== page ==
What Is the Educator Expense Deduction?
The educator expense deduction is an adjusted gross income (AGI) deduction for teachers and other education professionals for up to $250 in out-of-pocket expenses. This deduction allows eligible educators to deduct unreimbursed expenses related to education. Qualified expenses include books and supplies used in the classroom, as well as any technology or software necessary to teach students.
It used to be that schools supplied students with everything they needed to gain an education from kindergarten through grade 12, including costs to compete in athletics or participate in after-school groups.
That’s no longer the case. Cuts in educational funding now make it necessary for students and teachers to pitch in on everything from tissues for the classroom to gas money for sports’ teams travel.
- The educator expense deduction allows eligible educators who teach in kindergarten through grade 12 classrooms to deduct up to $250 a year in qualified out-of-pocket expenses.
- Deductions related to homeschooling or in pre-school, undergraduate, or graduate school settings are not allowed.
- Qualified expenses include those for professional development courses, books, and supplies; computer equipment and software; supplemental materials used in the classroom; and athletic supplies used in health or physical education courses.
How the Educator Expense Deduction Works
Any teacher, instructor, counselor, principal, or aide who worked at least 900 hours during the school year in a kindergarten through grade 12 classroom can qualify for the educator expense deduction, for up to $250 in out-of-pocket expenses purchased on an annual basis. Educators must work in a school that provides elementary or secondary education, as defined by the laws of their states. The school you work in must, therefore, be certified by your state, or you can’t qualify for the deduction. Educators at public, private, and religious schools can all qualify to take this tax deduction.
Deductions related to homeschooling are not allowed. Educators who work in pre-school environments, or in undergraduate or graduate school settings, also cannot take this deduction.
Originally part of the American Taxpayer Relief Act, the deduction is indexed to inflation, so it doesn’t lose its value over time. Even better is that this deduction comes “right off the top” of your gross income and is not part of itemization. Considering recent changes to the tax structure that nearly doubled the standard deduction for many people, thus eliminating the need to itemize, this is an important issue.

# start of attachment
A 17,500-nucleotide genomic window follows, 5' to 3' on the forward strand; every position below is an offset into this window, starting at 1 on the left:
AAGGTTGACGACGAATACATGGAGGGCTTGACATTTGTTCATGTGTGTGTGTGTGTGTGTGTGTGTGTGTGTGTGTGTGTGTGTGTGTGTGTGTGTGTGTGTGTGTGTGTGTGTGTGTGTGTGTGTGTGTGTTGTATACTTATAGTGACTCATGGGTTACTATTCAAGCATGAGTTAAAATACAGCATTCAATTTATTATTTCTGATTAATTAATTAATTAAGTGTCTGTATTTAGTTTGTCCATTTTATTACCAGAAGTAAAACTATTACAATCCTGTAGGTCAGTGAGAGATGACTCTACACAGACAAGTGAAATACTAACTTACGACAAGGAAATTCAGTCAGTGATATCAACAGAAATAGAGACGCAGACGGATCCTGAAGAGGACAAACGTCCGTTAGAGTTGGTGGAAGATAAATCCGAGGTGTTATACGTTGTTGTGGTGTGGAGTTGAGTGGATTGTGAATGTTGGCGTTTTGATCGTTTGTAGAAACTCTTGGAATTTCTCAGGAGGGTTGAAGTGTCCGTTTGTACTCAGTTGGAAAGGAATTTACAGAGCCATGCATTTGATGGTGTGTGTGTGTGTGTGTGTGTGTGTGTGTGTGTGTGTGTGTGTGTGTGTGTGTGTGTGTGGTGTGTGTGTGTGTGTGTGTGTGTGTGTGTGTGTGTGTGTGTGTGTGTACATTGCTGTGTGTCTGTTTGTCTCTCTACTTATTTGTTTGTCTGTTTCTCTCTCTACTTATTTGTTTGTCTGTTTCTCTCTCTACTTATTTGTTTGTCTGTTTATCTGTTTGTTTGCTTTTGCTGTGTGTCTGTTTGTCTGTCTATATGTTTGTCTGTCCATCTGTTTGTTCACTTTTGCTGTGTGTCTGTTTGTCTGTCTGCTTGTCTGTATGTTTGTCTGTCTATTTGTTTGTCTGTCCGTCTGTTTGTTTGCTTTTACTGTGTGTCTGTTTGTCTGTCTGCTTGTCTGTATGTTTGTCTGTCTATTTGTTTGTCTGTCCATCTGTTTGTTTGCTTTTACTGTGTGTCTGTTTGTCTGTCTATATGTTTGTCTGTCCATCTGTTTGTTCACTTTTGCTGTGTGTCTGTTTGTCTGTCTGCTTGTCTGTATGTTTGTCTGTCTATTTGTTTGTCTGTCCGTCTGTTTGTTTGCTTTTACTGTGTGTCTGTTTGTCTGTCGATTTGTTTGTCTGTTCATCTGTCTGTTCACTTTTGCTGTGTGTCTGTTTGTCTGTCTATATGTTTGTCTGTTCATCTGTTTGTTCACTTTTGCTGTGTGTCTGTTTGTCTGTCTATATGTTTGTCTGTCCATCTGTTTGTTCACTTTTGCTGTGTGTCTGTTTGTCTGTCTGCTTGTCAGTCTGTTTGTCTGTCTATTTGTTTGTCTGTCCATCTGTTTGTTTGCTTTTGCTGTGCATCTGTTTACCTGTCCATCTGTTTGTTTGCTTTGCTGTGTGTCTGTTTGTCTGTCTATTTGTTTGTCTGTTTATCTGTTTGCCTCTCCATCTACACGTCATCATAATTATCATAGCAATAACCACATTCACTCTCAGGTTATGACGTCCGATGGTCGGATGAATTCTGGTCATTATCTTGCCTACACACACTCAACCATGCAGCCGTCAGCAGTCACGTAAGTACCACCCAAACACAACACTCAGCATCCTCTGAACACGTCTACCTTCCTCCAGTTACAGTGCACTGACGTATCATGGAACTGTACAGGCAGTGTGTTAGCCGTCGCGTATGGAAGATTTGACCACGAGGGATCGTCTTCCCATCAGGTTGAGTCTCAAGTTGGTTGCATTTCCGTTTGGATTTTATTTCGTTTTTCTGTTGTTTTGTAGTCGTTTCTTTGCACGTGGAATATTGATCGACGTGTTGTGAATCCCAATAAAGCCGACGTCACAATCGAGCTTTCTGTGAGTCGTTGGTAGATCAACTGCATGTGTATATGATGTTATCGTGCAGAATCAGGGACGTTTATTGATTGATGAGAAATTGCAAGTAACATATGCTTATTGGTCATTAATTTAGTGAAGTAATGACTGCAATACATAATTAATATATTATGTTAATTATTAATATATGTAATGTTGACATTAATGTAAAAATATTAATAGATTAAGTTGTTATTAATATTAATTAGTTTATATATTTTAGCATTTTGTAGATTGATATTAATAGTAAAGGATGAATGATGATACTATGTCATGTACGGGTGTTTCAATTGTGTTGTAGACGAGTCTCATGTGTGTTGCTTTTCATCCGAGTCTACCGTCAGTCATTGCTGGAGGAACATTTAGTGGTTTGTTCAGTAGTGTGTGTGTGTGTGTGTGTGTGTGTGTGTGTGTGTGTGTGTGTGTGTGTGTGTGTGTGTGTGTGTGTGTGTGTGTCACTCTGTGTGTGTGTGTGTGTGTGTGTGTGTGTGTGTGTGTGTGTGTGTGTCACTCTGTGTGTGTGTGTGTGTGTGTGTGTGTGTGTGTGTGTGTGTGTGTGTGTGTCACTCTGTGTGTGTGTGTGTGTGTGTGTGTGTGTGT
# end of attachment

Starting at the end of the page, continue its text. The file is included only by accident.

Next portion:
Qualified educator expenses that can be deducted include those for:
- Participation in professional development courses
- Supplies, books, and supplementary materials used in the classroom
- The cost of computer equipment (including software and services) used in the classroom to teach students
- Health courses and physical education, provided the expenses are for athletic supplies
However, if you used a Coverdell education savings account (ESA), or other tax-advantaged funding sources, to pay for your professional development courses, you must subtract that amount from your deduction. If you didn’t report income from Series EE or I savings bonds because you used the money for education expenses, you can only deduct expenses that are in excess of this amount.
The number of hours an educator must work during the school year in a kindergarten through grade 12 classroom to qualify for the educator expense deduction.
Limits to the Educator Expense Deduction
If your expenses exceed $250, you used to be able to treat the amount over as unreimbursed employee expenses—if the money spent exceeded 2% of your AGI. That deduction went away with the Tax Cuts and Jobs Act of 2017. However, two educators who are married and filing jointly can each deduct up to $250 in educator expenses, for a total of $500 between them.
Note that you can’t both claim the same expense as an educator deduction, as the IRS does not allow the deduction of the same expense twice. You also can’t deduct any out-of-pocket expenses for which you were reimbursed by your school. You also can’t deduct any expenses paid for by grants or similar funding sources.